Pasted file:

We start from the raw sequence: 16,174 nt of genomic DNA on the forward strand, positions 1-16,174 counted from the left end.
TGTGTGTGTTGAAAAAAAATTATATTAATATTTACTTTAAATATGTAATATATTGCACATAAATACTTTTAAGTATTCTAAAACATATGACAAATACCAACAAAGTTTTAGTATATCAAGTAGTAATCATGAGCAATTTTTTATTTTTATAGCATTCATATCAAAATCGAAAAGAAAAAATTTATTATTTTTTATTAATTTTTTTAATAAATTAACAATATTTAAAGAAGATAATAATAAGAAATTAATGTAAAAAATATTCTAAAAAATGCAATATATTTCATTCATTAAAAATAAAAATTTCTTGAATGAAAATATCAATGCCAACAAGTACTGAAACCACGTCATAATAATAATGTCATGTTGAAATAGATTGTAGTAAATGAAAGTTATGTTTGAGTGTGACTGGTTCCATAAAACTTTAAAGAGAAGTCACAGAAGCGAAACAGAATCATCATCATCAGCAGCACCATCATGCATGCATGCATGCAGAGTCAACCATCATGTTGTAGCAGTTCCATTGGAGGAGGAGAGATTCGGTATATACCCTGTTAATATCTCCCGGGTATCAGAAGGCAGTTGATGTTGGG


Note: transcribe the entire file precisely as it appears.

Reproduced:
We start from the raw sequence: 16,174 nt of genomic DNA on the forward strand, positions 1-16,174 counted from the left end.
TGTGTGTGTTGAAAAAAAATTATATTAATATTTACTTTAAATATGTAATATATTGCACATAAATACTTTTAAGTATTCTAAAACATATGACAAATACCAACAAAGTTTTAGTATATCAAGTAGTAATCATGAGCAATTTTTTATTTTTATAGCATTCATATCAAAATCGAAAAGAAAAAATTTATTATTTTTTATTAATTTTTTTAATAAATTAACAATATTTAAAGAAGATAATAATAAGAAATTAATGTAAAAAATATTCTAAAAAATGCAATATATTTCATTCATTAAAAATAAAAATTTCTTGAATGAAAATATCAATGCCAACAAGTACTGAAACCACGTCATAATAATAATGTCATGTTGAAATAGATTGTAGTAAATGAAAGTTATGTTTGAGTGTGACTGGTTCCATAAAACTTTAAAGAGAAGTCACAGAAGCGAAACAGAATCATCATCATCAGCAGCACCATCATGCATGCATGCATGCAGAGTCAACCATCATGTTGTAGCAGTTCCATTGGAGGAGGAGAGATTCGGTATATACCCTGTTAATATCTCCCGGGTATCAGAAGGCAGTTGATGTTGGG